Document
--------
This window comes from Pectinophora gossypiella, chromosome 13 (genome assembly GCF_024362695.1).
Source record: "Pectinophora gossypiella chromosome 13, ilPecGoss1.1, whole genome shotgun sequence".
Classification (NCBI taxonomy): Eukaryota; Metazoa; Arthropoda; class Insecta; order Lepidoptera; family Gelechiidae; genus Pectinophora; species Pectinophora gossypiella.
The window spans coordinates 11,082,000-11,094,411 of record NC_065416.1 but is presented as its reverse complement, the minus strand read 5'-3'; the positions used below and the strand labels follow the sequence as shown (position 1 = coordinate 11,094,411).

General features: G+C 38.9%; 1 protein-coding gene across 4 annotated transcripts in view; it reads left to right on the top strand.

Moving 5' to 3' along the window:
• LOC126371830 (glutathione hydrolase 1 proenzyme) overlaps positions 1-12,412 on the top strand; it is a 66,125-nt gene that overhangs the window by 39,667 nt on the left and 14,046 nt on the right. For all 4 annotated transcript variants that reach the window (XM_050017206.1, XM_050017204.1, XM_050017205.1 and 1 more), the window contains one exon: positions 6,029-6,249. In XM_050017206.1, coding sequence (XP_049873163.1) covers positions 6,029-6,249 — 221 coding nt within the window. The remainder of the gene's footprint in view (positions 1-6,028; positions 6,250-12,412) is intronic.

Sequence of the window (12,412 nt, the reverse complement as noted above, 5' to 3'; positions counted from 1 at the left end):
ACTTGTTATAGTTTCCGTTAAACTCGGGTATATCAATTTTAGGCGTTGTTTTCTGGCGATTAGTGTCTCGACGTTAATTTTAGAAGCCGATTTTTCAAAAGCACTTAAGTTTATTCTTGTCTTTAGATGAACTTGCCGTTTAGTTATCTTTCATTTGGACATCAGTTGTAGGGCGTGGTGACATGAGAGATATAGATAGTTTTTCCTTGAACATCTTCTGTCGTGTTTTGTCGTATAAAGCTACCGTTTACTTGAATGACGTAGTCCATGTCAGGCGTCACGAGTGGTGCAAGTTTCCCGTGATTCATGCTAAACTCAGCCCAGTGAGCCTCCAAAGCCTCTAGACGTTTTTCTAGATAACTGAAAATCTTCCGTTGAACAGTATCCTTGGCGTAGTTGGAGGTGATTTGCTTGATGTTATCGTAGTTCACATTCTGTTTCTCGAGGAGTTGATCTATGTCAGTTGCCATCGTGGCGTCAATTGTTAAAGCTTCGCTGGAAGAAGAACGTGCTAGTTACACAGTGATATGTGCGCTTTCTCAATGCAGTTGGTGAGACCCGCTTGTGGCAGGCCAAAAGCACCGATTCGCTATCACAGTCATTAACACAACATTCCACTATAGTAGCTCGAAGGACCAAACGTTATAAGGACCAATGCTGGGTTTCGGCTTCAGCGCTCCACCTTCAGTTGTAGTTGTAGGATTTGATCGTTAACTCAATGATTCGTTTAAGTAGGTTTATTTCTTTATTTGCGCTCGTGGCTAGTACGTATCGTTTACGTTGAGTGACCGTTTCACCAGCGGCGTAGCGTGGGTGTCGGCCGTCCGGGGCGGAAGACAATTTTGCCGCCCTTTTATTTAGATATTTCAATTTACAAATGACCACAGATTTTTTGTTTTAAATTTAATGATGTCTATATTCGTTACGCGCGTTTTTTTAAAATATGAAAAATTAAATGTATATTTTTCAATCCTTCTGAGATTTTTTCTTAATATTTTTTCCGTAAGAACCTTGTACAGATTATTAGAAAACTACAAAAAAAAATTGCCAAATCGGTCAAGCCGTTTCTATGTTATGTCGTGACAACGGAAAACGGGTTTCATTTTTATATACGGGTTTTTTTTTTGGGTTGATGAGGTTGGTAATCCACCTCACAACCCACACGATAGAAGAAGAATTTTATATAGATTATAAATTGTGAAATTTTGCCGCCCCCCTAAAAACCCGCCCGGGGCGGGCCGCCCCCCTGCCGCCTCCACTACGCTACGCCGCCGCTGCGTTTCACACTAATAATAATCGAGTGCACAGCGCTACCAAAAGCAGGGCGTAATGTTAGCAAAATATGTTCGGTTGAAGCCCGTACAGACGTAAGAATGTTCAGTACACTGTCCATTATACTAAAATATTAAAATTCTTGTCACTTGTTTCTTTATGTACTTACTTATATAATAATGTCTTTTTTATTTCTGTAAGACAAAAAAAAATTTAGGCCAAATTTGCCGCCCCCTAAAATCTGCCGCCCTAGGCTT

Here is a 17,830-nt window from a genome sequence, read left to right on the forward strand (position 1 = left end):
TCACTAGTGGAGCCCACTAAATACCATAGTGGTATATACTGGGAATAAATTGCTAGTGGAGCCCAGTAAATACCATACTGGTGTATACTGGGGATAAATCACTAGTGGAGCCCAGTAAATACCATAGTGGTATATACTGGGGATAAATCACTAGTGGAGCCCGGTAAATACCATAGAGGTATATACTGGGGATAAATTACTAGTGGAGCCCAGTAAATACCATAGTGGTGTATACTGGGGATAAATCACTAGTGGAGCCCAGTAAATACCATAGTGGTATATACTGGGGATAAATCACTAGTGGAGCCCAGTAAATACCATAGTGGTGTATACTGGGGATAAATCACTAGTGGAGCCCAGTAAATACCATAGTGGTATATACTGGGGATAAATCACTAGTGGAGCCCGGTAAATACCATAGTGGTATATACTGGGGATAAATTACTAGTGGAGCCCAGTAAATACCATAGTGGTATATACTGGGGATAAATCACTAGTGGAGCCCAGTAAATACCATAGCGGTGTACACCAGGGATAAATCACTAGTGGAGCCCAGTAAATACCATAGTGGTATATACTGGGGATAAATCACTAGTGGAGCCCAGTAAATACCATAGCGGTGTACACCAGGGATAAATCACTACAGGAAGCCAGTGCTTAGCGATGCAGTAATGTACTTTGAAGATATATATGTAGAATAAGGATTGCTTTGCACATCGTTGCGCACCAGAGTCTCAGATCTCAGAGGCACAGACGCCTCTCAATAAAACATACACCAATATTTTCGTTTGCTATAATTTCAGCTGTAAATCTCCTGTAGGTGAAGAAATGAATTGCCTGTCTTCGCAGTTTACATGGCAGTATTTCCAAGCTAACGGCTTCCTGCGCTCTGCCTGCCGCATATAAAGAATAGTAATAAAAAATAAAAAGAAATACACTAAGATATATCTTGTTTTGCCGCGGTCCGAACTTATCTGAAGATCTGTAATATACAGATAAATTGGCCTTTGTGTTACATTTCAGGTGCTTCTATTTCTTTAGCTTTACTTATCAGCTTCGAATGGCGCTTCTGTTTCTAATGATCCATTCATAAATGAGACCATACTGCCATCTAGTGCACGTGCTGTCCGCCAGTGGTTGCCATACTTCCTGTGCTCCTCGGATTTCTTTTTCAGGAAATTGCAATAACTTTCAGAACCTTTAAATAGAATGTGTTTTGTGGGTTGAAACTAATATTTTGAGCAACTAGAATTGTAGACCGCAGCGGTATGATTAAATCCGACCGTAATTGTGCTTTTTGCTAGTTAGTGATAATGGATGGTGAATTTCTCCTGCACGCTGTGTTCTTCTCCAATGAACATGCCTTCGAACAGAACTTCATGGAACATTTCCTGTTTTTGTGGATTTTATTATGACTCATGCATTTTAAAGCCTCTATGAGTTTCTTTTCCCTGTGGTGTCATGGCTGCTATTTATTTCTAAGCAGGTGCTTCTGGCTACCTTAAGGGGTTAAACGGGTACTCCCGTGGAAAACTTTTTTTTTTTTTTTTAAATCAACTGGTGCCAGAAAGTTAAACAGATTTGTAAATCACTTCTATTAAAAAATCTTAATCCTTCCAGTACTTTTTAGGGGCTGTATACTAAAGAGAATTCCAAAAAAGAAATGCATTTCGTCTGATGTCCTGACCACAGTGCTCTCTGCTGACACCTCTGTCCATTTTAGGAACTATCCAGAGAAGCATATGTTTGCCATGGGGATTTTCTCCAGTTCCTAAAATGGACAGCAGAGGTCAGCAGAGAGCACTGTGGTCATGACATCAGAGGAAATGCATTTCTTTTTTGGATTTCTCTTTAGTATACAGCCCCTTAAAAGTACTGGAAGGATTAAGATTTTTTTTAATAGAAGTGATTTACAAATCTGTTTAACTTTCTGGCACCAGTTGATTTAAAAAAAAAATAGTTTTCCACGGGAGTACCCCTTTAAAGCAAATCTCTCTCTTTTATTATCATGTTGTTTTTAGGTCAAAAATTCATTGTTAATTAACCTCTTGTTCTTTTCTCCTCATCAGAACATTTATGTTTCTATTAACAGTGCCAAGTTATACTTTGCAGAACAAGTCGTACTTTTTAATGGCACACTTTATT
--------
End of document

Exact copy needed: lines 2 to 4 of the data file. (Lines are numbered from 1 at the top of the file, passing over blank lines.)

Source record: "Pectinophora gossypiella chromosome 13, ilPecGoss1.1, whole genome shotgun sequence".
Classification (NCBI taxonomy): Eukaryota; Metazoa; Arthropoda; class Insecta; order Lepidoptera; family Gelechiidae; genus Pectinophora; species Pectinophora gossypiella.
The window spans coordinates 11,082,000-11,094,411 of record NC_065416.1 but is presented as its reverse complement, the minus strand read 5'-3'; the positions used below and the strand labels follow the sequence as shown (position 1 = coordinate 11,094,411).